James T. Booth, a former LPL Financial broker, has been arrested and charged by U.S. authorities with securities and wire fraud in connection with his alleged operation of a Ponzi scheme. The scheme allegedly defrauded more than three dozen retail investors, including senior citizens saving for retirement, of nearly $4 million in assets.
According to the indictment, accessible here u.s._v._james_booth_indictment, Booth, 74, solicited money from over 40 clients of his wealth management business known as Booth Financial and falsely promised to invest their money in securities offered outside of their ordinary advisory and brokerage accounts. The indictment alleges that, rather than investing the funds as represented, Booth instead misappropriated nearly $5 million to pay his own personal and business expenses. According to the indictment, from 2013 through 2019, Booth purportedly directed some of his clients to write checks or wire money to an entity named “Insurance Trends, Inc.” Booth then allegedly used the funds to pay personal and business expenses.
Under the federal indictment, Booth, of Norwalk, Connecticut, is charged with one count of wire fraud, which carries a maximum sentence of 20 years in prison, one count of securities fraud, which carries a maximum sentence of 20 years in prison, and one count of investment adviser fraud, which carries a maximum sentence of five years in prison, according to the Department of Justice press announcement.
According to his FINRA broker report, Booth was a registered representative with LPL Financial in Norwalk, CT from February 2018 until June 2019 he was reportedly dismissed after he “admitted to course of conduct beginning while associated with previous member firm involving the misappropriation of client funds for his personal and business use.” Prior to his registration with LPL, Booth was reportedly affiliated with the now-defunct brokerage firm Invest Financial Corp. in Norwalk, Connecticut for thirteen years.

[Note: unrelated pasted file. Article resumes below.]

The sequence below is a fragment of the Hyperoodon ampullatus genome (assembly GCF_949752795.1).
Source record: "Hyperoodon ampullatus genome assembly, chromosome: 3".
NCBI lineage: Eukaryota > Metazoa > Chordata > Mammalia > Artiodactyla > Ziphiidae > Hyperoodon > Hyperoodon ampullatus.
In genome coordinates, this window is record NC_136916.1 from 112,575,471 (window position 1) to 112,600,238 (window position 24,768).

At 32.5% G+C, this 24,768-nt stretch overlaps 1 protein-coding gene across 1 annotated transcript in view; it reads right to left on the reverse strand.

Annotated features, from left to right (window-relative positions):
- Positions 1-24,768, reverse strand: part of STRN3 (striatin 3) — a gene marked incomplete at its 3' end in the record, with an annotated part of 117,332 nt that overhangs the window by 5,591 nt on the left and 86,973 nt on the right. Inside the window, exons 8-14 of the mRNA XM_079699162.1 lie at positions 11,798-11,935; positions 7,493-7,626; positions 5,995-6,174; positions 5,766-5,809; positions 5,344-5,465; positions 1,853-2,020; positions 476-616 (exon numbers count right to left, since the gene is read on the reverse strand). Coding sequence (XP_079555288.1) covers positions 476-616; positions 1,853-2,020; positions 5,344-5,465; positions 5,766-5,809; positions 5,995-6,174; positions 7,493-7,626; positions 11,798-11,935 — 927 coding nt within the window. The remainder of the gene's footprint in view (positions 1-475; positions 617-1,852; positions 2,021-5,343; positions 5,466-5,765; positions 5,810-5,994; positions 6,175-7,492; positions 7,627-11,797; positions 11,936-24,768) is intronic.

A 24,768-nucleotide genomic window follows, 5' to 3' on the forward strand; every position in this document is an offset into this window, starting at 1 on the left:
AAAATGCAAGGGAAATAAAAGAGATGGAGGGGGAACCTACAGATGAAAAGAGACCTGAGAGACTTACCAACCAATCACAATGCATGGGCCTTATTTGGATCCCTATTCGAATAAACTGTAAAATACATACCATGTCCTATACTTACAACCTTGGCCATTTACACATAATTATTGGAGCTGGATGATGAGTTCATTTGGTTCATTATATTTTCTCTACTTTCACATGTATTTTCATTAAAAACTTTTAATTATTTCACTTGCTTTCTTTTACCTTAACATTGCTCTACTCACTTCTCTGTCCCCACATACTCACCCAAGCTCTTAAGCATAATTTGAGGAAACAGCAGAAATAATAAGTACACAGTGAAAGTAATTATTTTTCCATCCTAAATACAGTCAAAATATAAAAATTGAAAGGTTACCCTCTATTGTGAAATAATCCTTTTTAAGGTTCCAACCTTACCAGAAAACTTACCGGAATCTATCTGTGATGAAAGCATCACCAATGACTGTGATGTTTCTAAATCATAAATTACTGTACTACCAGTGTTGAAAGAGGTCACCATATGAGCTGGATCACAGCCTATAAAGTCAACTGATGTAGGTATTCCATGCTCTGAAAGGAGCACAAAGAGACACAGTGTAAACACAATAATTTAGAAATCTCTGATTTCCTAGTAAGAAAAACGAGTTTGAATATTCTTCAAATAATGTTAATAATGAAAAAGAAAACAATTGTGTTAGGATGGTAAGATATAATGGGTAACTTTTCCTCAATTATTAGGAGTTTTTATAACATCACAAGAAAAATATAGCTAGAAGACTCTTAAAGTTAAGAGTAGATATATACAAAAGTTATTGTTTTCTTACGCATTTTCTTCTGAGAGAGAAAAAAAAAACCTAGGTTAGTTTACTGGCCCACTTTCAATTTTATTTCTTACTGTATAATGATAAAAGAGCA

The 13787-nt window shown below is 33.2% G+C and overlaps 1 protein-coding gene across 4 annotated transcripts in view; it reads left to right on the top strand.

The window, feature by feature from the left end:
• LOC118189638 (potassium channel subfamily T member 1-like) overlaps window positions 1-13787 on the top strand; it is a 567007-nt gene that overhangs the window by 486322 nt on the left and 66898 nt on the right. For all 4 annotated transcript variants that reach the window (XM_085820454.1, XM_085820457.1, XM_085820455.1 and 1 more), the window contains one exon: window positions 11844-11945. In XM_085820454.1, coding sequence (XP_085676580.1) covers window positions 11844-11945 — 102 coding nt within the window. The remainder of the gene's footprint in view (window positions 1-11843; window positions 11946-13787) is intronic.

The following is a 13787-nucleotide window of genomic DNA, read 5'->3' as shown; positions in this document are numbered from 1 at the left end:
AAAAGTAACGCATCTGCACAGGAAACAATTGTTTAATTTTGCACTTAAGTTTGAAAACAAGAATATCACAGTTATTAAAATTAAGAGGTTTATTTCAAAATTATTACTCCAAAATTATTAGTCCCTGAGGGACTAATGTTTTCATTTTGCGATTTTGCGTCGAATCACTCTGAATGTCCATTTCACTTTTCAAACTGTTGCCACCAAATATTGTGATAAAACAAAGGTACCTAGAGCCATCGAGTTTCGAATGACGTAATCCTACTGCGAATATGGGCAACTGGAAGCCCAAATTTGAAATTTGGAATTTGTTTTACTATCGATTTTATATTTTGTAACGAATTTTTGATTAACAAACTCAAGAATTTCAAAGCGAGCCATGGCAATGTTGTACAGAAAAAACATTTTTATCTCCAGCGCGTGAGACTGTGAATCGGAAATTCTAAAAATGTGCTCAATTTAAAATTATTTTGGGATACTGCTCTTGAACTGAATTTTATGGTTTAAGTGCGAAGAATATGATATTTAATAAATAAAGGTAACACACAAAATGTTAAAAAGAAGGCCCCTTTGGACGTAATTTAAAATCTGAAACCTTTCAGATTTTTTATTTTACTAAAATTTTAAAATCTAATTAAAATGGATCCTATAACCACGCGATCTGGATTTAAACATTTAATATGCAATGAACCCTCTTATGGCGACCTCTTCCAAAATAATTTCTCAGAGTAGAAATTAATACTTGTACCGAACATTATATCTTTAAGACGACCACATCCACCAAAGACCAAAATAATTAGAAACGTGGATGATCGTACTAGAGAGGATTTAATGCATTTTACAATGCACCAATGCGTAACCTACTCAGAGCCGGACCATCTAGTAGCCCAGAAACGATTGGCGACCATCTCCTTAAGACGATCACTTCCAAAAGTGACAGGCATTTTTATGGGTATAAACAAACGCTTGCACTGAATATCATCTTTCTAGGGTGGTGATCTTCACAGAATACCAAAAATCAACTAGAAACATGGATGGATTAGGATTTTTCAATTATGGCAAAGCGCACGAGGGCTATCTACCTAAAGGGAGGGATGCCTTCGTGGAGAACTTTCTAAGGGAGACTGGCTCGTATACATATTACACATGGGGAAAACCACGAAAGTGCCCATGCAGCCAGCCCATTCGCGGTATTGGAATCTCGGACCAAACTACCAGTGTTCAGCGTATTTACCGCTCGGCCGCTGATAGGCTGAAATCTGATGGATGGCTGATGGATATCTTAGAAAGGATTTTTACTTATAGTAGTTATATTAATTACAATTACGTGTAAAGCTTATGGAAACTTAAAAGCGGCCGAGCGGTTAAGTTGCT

In May 2019, FINRA reportedly began an investigation after receiving information from LPL following an internal investigation of Booth. FINRA later barred Booth from working in the securities industry. Specifically, the FINRA sanction stated that James Booth “consented to the sanction and to the entry of findings that he converted funds, totaling at least approximately $1,000,000 that multiple customers of his gave him to invest on their behalf, he however deposited the funds into an account he controlled and, used them for his own personal use.”
NASD Rule 3010 and FINRA Rule 3110 also require brokerage firms to have a system in place to supervise the sales activities of their Registered Representatives. These industry rules require that each member ensure that transactions with customers are reviewed and in certain instances approved by a Supervisor/Principal of the member. Brokerage firms may be held liable by customers for failures to supervise that result in customer losses due to broker misconduct.
The attorneys at Law Office of Christopher J. Gray, P.C. have significant experience representing investors in connection with claims against brokerage firms and investment advisors, including fraud cases and matters involving Ponzi schemes. Investors may contact us via the contact form on this website, by telephone at (866) 966-9598, or by e-mail at email@example.com for a no-cost, confidential consultation. Attorneys at the firm are admitted in New York, Wisconsin and various federal courts around the country, and handle cases nationwide (in cooperation with attorneys located in those states if required by applicable rules).